If anyone were to have complained loudly at Monday’s meeting, I would have expected it to be Scott Hall. About a month-and-a-half ago Hall, a member of the original Howe Farm stewardship committee, called me to register his opinion that the off leash dog park at the farm-turned-county-park was occupying prime land for agriculture. He felt that South Kitsap School District and WSU Kitsap County Extension were about to settle for second best. Hall said he was going to ask the county for a thorough review of how the farm was being used, stopping short of calling for the dog park to be moved off the high ground that, Hall said, would be prime space for crops.

I wrote about Hall’s concerns, and the opinions of school district and WSU officials, who weren’t necessarily thrilled with Hall’s taking up for their cause.

“We appreciate his energy as a community member and (South Kitsap Agriculture program) advisory member trying to look out for our greater good,” said Thomas Mosby, director of the district’s agriculture and natural sciences program. “However, none of those are concerns for any of the three groups we’ve been working with. We’ve determined to work around any of those concerns he’s voiced.”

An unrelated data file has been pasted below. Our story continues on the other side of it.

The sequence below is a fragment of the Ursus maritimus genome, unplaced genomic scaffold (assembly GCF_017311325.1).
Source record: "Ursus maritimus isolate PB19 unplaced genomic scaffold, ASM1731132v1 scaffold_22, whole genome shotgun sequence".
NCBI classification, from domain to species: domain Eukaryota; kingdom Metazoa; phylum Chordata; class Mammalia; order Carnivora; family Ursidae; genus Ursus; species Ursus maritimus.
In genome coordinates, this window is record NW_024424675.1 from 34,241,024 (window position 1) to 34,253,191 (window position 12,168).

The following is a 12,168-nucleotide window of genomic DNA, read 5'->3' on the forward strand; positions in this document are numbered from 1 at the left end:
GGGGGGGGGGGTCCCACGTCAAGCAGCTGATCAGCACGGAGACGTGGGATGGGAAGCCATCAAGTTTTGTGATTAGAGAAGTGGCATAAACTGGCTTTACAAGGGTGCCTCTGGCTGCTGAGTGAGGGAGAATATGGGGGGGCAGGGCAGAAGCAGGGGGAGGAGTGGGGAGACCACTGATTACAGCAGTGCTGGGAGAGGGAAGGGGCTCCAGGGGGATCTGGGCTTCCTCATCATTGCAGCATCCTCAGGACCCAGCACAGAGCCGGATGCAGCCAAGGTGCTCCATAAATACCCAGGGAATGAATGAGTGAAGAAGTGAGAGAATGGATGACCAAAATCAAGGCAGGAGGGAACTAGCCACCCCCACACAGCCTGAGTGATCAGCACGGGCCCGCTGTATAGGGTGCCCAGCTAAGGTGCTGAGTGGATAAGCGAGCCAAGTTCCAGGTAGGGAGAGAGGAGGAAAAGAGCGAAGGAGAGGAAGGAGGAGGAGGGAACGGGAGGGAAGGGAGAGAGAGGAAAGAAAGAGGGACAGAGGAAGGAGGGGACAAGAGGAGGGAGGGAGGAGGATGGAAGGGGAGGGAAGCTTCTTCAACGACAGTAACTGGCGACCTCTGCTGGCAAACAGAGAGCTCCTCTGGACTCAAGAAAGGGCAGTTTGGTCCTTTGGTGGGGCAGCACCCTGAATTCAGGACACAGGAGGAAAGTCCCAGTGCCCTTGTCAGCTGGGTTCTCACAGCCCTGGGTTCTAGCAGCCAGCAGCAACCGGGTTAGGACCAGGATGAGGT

I expected Hall to come out with barrels blazing at Monday’s meeting. Instead, he talked about some language in the agreement with the school district that needed “tweaking.” But otherwise he expressed acceptance of the proposed arrangement. He did say he opposed expansion of the dog park into the hay field to the east in the off season.